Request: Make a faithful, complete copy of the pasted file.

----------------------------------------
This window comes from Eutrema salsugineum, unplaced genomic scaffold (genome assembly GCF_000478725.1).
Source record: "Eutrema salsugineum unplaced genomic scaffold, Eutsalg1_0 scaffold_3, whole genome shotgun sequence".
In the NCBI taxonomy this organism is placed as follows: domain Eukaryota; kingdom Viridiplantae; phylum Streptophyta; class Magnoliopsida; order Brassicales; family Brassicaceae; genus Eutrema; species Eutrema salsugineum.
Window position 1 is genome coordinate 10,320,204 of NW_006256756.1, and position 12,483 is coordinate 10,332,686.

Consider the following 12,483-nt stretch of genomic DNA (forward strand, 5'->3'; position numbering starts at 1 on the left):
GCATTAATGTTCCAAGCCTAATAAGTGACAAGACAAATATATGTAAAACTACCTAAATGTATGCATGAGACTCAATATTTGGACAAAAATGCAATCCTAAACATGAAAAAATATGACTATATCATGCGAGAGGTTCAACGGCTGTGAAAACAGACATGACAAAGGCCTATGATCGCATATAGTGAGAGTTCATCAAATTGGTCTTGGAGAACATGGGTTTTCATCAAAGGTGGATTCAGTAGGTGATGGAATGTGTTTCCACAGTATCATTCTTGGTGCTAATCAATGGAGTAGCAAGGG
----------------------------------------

This window comes from Eutrema salsugineum, unplaced genomic scaffold (genome assembly GCF_000478725.1).
Source record: "Eutrema salsugineum unplaced genomic scaffold, Eutsalg1_0 scaffold_3, whole genome shotgun sequence".
In the NCBI taxonomy this organism is placed as follows: domain Eukaryota; kingdom Viridiplantae; phylum Streptophyta; class Magnoliopsida; order Brassicales; family Brassicaceae; genus Eutrema; species Eutrema salsugineum.
Window position 1 is genome coordinate 10,320,204 of NW_006256756.1, and position 12,483 is coordinate 10,332,686.

Consider the following 12,483-nt stretch of genomic DNA (forward strand, 5'->3'; position numbering starts at 1 on the left):
GCATTAATGTTCCAAGCCTAATAAGTGACAAGACAAATATATGTAAAACTACCTAAATGTATGCATGAGACTCAATATTTGGACAAAAATGCAATCCTAAACATGAAAAAATATGACTATATCATGCGAGAGGTTCAACGGCTGTGAAAACAGACATGACAAAGGCCTATGATCGCATATAGTGAGAGTTCATCAAATTGGTCTTGGAGAACATGGGTTTTCATCAAAGGTGGATTCAGTAGGTGATGGAATGTGTTTCCACAGTATCATTCTTGGTGCTAATCAATGGAGTAGCAAGGG